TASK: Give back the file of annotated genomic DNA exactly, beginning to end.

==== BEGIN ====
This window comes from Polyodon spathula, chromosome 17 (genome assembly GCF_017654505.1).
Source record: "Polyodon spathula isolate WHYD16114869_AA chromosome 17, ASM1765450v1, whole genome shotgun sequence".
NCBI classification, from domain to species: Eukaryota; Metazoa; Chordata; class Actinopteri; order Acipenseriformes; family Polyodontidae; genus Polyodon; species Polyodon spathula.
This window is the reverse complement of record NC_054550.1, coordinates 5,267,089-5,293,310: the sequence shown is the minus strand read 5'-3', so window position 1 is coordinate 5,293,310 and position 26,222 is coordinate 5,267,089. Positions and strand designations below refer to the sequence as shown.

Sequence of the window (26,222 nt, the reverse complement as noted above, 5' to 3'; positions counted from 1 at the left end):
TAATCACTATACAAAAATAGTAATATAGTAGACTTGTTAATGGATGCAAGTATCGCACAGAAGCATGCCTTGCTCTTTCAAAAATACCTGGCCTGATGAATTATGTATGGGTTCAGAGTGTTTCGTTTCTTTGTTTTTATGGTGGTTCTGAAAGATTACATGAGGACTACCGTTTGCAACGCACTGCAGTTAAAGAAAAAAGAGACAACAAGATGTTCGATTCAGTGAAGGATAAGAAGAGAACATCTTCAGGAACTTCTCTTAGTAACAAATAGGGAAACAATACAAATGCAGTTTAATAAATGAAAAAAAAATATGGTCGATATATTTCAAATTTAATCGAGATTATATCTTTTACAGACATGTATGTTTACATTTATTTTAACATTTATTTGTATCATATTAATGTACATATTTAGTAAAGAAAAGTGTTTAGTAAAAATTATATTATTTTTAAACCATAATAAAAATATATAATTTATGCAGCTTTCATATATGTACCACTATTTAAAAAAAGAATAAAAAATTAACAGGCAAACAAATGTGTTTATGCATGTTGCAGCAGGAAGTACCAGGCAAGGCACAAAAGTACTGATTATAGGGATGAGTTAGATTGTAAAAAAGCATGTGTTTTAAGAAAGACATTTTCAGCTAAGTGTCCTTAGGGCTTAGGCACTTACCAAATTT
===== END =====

This window comes from Polyodon spathula, chromosome 17 (genome assembly GCF_017654505.1).
Source record: "Polyodon spathula isolate WHYD16114869_AA chromosome 17, ASM1765450v1, whole genome shotgun sequence".
NCBI classification, from domain to species: Eukaryota; Metazoa; Chordata; class Actinopteri; order Acipenseriformes; family Polyodontidae; genus Polyodon; species Polyodon spathula.
This window is the reverse complement of record NC_054550.1, coordinates 5,267,089-5,293,310: the sequence shown is the minus strand read 5'-3', so window position 1 is coordinate 5,293,310 and position 26,222 is coordinate 5,267,089. Positions and strand designations below refer to the sequence as shown.

Sequence of the window (26,222 nt, the reverse complement as noted above, 5' to 3'; positions counted from 1 at the left end):
TAATCACTATACAAAAATAGTAATATAGTAGACTTGTTAATGGATGCAAGTATCGCACAGAAGCATGCCTTGCTCTTTCAAAAATACCTGGCCTGATGAATTATGTATGGGTTCAGAGTGTTTCGTTTCTTTGTTTTTATGGTGGTTCTGAAAGATTACATGAGGACTACCGTTTGCAACGCACTGCAGTTAAAGAAAAAAGAGACAACAAGATGTTCGATTCAGTGAAGGATAAGAAGAGAACATCTTCAGGAACTTCTCTTAGTAACAAATAGGGAAACAATACAAATGCAGTTTAATAAATGAAAAAAAAATATGGTCGATATATTTCAAATTTAATCGAGATTATATCTTTTACAGACATGTATGTTTACATTTATTTTAACATTTATTTGTATCATATTAATGTACATATTTAGTAAAGAAAAGTGTTTAGTAAAAATTATATTATTTTTAAACCATAATAAAAATATATAATTTATGCAGCTTTCATATATGTACCACTATTTAAAAAAAGAATAAAAAATTAACAGGCAAACAAATGTGTTTATGCATGTTGCAGCAGGAAGTACCAGGCAAGGCACAAAAGTACTGATTATAGGGATGAGTTAGATTGTAAAAAAGCATGTGTTTTAAGAAAGACATTTTCAGCTAAGTGTCCTTAGGGCTTAGGCACTTACCAAATTT